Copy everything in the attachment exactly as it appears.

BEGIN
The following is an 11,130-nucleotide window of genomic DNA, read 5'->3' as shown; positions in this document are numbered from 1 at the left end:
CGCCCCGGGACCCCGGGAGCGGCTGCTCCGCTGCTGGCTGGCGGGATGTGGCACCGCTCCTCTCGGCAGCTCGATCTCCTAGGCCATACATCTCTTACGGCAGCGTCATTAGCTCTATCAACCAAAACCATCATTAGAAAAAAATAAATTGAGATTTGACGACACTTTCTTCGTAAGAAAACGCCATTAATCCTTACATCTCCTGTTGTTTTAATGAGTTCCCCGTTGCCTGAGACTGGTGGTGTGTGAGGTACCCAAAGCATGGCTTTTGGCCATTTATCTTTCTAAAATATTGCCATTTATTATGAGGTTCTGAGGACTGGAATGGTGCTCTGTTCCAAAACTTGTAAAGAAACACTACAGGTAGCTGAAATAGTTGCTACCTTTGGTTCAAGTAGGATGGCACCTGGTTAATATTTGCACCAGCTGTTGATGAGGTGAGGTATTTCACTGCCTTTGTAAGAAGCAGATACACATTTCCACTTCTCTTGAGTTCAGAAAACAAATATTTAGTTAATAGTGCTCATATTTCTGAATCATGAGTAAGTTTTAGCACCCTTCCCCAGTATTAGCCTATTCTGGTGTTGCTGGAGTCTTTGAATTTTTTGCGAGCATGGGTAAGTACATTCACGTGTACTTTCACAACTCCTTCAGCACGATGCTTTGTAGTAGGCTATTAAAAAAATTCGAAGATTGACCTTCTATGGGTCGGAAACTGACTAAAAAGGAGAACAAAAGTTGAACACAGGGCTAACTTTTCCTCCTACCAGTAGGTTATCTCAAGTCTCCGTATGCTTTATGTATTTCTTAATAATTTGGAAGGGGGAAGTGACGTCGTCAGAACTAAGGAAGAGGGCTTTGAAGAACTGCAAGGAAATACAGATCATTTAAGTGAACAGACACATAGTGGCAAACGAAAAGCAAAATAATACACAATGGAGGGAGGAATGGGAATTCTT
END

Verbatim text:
The following is an 11,130-nucleotide window of genomic DNA, read 5'->3' as shown; positions in this document are numbered from 1 at the left end:
CGCCCCGGGACCCCGGGAGCGGCTGCTCCGCTGCTGGCTGGCGGGATGTGGCACCGCTCCTCTCGGCAGCTCGATCTCCTAGGCCATACATCTCTTACGGCAGCGTCATTAGCTCTATCAACCAAAACCATCATTAGAAAAAAATAAATTGAGATTTGACGACACTTTCTTCGTAAGAAAACGCCATTAATCCTTACATCTCCTGTTGTTTTAATGAGTTCCCCGTTGCCTGAGACTGGTGGTGTGTGAGGTACCCAAAGCATGGCTTTTGGCCATTTATCTTTCTAAAATATTGCCATTTATTATGAGGTTCTGAGGACTGGAATGGTGCTCTGTTCCAAAACTTGTAAAGAAACACTACAGGTAGCTGAAATAGTTGCTACCTTTGGTTCAAGTAGGATGGCACCTGGTTAATATTTGCACCAGCTGTTGATGAGGTGAGGTATTTCACTGCCTTTGTAAGAAGCAGATACACATTTCCACTTCTCTTGAGTTCAGAAAACAAATATTTAGTTAATAGTGCTCATATTTCTGAATCATGAGTAAGTTTTAGCACCCTTCCCCAGTATTAGCCTATTCTGGTGTTGCTGGAGTCTTTGAATTTTTTGCGAGCATGGGTAAGTACATTCACGTGTACTTTCACAACTCCTTCAGCACGATGCTTTGTAGTAGGCTATTAAAAAAATTCGAAGATTGACCTTCTATGGGTCGGAAACTGACTAAAAAGGAGAACAAAAGTTGAACACAGGGCTAACTTTTCCTCCTACCAGTAGGTTATCTCAAGTCTCCGTATGCTTTATGTATTTCTTAATAATTTGGAAGGGGGAAGTGACGTCGTCAGAACTAAGGAAGAGGGCTTTGAAGAACTGCAAGGAAATACAGATCATTTAAGTGAACAGACACATAGTGGCAAACGAAAAGCAAAATAATACACAATGGAGGGAGGAATGGGAATTCTT